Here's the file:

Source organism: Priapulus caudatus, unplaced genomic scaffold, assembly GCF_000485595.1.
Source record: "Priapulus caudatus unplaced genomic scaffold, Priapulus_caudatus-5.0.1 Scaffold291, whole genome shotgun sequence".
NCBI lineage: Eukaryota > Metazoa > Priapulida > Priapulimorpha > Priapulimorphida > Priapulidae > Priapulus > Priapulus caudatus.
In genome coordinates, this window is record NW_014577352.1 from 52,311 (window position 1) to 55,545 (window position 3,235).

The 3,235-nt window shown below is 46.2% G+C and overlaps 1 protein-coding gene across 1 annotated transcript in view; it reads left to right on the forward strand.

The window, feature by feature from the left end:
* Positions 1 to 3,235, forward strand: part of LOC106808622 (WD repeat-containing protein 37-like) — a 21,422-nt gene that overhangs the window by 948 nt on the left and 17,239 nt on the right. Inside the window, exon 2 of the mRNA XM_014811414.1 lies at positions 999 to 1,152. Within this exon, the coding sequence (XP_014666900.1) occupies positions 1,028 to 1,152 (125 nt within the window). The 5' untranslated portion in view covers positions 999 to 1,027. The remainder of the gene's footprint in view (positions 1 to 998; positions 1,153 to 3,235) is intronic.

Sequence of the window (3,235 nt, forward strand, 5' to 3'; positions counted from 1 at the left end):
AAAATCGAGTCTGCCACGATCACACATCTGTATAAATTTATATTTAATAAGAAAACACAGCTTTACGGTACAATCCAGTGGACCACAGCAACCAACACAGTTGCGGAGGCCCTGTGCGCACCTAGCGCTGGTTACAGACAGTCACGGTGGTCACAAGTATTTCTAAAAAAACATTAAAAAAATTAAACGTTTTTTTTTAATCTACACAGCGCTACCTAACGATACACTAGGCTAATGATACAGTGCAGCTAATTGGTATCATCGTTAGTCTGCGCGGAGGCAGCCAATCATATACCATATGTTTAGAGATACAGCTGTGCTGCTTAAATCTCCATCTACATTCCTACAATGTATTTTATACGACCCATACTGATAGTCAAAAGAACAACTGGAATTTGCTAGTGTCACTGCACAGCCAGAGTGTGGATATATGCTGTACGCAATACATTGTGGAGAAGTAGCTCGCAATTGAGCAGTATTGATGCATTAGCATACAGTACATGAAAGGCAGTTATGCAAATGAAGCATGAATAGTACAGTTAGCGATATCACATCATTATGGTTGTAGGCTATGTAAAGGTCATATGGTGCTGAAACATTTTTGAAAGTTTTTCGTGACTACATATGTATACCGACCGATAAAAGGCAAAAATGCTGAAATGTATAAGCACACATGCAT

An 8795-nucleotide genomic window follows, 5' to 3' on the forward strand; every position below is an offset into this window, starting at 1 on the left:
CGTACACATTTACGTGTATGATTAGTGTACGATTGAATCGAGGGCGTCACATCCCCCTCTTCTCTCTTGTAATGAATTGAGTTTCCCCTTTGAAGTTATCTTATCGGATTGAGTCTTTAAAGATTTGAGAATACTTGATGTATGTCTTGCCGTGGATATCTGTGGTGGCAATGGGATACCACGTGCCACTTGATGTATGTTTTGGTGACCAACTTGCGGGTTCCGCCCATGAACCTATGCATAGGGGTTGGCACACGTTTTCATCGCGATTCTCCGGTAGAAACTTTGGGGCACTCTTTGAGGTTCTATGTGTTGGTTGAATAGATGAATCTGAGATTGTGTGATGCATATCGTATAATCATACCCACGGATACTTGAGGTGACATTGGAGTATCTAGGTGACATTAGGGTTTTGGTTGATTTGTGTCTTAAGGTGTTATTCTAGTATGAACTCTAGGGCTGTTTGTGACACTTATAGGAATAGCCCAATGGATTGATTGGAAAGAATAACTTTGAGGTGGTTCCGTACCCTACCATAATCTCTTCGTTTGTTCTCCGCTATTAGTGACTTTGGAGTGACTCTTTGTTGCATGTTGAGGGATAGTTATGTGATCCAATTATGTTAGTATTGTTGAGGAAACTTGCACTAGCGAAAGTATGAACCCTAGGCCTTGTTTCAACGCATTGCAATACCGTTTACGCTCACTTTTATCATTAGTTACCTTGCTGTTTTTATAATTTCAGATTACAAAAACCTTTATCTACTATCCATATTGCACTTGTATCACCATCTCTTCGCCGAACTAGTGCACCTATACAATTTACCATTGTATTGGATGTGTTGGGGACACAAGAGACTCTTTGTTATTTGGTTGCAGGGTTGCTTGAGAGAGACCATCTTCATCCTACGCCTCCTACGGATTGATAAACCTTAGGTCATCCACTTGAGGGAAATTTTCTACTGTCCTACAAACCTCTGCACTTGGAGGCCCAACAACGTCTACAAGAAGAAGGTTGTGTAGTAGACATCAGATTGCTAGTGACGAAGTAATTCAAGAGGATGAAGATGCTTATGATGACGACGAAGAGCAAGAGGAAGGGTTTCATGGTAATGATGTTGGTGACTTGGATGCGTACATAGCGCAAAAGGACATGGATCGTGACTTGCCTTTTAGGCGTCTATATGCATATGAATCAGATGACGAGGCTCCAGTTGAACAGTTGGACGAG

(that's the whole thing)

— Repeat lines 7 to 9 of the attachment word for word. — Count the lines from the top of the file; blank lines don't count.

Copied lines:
* Positions 1 to 3,235, forward strand: part of LOC106808622 (WD repeat-containing protein 37-like) — a 21,422-nt gene that overhangs the window by 948 nt on the left and 17,239 nt on the right. Inside the window, exon 2 of the mRNA XM_014811414.1 lies at positions 999 to 1,152. Within this exon, the coding sequence (XP_014666900.1) occupies positions 1,028 to 1,152 (125 nt within the window). The 5' untranslated portion in view covers positions 999 to 1,027. The remainder of the gene's footprint in view (positions 1 to 998; positions 1,153 to 3,235) is intronic.

Sequence of the window (3,235 nt, forward strand, 5' to 3'; positions counted from 1 at the left end):
AAAATCGAGTCTGCCACGATCACACATCTGTATAAATTTATATTTAATAAGAAAACACAGCTTTACGGTACAATCCAGTGGACCACAGCAACCAACACAGTTGCGGAGGCCCTGTGCGCACCTAGCGCTGGTTACAGACAGTCACGGTGGTCACAAGTATTTCTAAAAAAACATTAAAAAAATTAAACGTTTTTTTTTAATCTACACAGCGCTACCTAACGATACACTAGGCTAATGATACAGTGCAGCTAATTGGTATCATCGTTAGTCTGCGCGGAGGCAGCCAATCATATACCATATGTTTAGAGATACAGCTGTGCTGCTTAAATCTCCATCTACATTCCTACAATGTATTTTATACGACCCATACTGATAGTCAAAAGAACAACTGGAATTTGCTAGTGTCACTGCACAGCCAGAGTGTGGATATATGCTGTACGCAATACATTGTGGAGAAGTAGCTCGCAATTGAGCAGTATTGATGCATTAGCATACAGTACATGAAAGGCAGTTATGCAAATGAAGCATGAATAGTACAGTTAGCGATATCACATCATTATGGTTGTAGGCTATGTAAAGGTCATATGGTGCTGAAACATTTTTGAAAGTTTTTCGTGACTACATATGTATACCGACCGATAAAAGGCAAAAATGCTGAAATGTATAAGCACACATGCAT